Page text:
A Sense of Absence

Old photographs. I love old photographs, the older the better.

I love them, but I am haunted by the people in them.

I am not talking about spirits or spectres.

What it is that haunts me is a sense of absence.

The absence of the people in the photographs themselves-the fact that they are no longer here with us, their energy and essence now gone, creating a vacuum where they once took up space.

But it is not just an absence of the people that haunts me.

I am haunted also by the absence of resolution.

In most cases our questions remain unanswered, we will never know who these people were, what was in store for them after these photographs were taken. Did they go on to have good lives? Were their lives a success, or a struggle? Did they escape the squalor? Do their lines continue down to us today?

It is the human need to know, which cannot be fulfilled.

An absence of resolution.

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This photograph here was taken in the late 1800’s on Church Street in Whitby, that great historic town situated on the Yorkshire coast. A place where Dracula makes a strange bedfellow of St.Hilda.  I have been there many times, walking along that same street which leads to the 199 steps that climb up  to St.Mary’s church and the abbey ruins. The next time I am there I will have this picture in my mind’s eye, overlaying the present scene with this 19th Century one.

The one man band, the curious crowd.

I am conscious sometimes that I may read into the scenes that I survey on film my own ideas and understanding of the periods in which they were taken . But sometimes there are signs that act as indicators of the poverty, or conversely, the affluence, of the people involved.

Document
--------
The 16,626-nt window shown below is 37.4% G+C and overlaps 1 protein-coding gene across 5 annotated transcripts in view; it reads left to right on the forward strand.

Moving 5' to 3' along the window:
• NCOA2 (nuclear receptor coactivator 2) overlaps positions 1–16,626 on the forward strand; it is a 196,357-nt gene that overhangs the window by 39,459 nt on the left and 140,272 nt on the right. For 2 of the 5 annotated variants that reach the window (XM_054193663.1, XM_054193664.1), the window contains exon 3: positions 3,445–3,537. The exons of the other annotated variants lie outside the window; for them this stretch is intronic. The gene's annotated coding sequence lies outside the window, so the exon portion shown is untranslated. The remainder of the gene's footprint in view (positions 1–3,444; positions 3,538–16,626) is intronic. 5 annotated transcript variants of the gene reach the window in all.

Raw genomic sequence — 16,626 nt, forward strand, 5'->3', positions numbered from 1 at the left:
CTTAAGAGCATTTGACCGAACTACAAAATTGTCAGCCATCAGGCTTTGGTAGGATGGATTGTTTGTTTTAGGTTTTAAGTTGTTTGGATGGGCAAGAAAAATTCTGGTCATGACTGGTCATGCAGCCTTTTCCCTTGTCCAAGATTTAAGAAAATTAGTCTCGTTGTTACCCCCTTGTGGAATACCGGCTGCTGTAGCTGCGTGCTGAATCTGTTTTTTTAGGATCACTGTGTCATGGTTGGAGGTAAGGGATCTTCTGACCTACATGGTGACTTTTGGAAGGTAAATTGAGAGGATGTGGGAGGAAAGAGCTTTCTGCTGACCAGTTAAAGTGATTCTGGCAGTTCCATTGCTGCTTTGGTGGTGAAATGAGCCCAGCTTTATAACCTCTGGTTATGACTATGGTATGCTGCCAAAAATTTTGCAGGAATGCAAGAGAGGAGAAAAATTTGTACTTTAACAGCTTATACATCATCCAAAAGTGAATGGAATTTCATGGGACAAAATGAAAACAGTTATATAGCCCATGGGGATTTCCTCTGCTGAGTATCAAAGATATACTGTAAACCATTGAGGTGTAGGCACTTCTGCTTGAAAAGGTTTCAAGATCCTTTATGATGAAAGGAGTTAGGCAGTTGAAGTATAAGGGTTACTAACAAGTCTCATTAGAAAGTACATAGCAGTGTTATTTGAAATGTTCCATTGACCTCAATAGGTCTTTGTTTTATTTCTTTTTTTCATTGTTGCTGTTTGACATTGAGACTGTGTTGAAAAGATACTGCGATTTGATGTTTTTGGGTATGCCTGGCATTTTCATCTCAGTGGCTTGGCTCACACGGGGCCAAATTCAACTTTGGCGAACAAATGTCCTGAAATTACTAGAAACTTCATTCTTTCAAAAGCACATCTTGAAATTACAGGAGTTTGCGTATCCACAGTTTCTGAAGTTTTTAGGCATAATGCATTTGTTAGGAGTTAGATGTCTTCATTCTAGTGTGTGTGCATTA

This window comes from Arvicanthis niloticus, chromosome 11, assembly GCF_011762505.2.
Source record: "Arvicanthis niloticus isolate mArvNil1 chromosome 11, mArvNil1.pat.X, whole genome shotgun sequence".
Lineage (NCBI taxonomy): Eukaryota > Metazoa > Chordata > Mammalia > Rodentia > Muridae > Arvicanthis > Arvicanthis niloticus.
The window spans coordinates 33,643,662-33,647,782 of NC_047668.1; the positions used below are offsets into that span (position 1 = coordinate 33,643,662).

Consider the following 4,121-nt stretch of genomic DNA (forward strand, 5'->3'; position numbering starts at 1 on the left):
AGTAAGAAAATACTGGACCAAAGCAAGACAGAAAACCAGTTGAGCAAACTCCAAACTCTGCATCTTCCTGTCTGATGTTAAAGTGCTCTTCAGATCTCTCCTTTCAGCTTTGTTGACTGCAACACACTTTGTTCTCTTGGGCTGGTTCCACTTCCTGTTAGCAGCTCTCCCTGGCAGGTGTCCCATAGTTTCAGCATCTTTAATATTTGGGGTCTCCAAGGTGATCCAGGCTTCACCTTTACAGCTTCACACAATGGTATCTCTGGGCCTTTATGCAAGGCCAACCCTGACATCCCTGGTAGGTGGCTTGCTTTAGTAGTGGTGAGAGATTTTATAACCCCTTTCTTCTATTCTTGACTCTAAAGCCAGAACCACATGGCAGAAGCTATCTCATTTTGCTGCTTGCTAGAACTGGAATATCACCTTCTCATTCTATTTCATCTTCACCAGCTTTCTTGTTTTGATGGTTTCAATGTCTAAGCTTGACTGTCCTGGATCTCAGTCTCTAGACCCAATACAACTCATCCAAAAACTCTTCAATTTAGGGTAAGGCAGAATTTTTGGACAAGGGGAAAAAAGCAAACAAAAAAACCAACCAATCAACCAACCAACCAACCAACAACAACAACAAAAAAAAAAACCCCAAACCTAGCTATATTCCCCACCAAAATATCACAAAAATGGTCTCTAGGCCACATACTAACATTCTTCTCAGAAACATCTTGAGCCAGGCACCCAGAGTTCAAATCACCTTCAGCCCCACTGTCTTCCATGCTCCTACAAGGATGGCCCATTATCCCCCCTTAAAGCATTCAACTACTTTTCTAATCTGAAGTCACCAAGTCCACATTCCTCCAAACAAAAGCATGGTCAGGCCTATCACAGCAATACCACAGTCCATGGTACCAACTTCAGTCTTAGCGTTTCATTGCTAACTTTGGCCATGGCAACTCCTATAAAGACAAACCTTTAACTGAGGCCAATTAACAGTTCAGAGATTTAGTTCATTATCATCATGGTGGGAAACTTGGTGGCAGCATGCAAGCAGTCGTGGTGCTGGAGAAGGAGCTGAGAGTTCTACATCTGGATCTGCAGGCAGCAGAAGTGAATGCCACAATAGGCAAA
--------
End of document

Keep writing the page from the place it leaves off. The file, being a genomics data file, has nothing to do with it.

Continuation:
Look at the two little boys to the right of the photograph.  Their backs are to the camera, their faces forever lost to us.

One child is barefoot upon the cobbles, the other child wears a boot on one foot while his other is bare, with some type of rag or bandage wrapped around his ankle.

But it is another person in the photograph who draws my eye.   To the left of the photograph a girl has spotted the photographer, and casts an inquisitive glance in our direction. In doing so she is forever connected to us. A curious glance that bridges the centuries.

After the shot was taken, maybe she turned back to the spectacle that first attracted her. And then what?  The performance over, what destiny took her from this moment of immortality? Did she escape from this Yorkshire town, perhaps swept away in a great love story, becoming a mother and grandmother along the way? We will never know.

In shifting scenes and shadows she is gone from us forever. But her image remains. An unknown person trapped in a particular place, a particular time.

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I like this photo-Ragamuffin Alley. This motley crew look like Fagin’s gang. Perhaps that is Mrs Fagin looking down from the upstairs window.

You could imagine the two girls stood to the side, talking about the boys assembled here, the way girls have done since time immemorial, whispering behind coy smiles.

And what of the boys themselves? From our vantage point we know the spectre of World War One was looming ahead. Were any of these lads called to shores they had no expectation of  ever being able to visit?  Do any of them still lie somewhere on foreign soil?

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Last year I stayed for a few days in Rothesay, on the Isle of Bute, Scotland.

There is a hill there known as Canada Hill. After tearful, emotional farewells on Rothesay Pier to loved ones who were leaving for a new life in Canada, relatives would scramble up this hill in order to catch a last  glimpse of  the ship as it disappeared from view.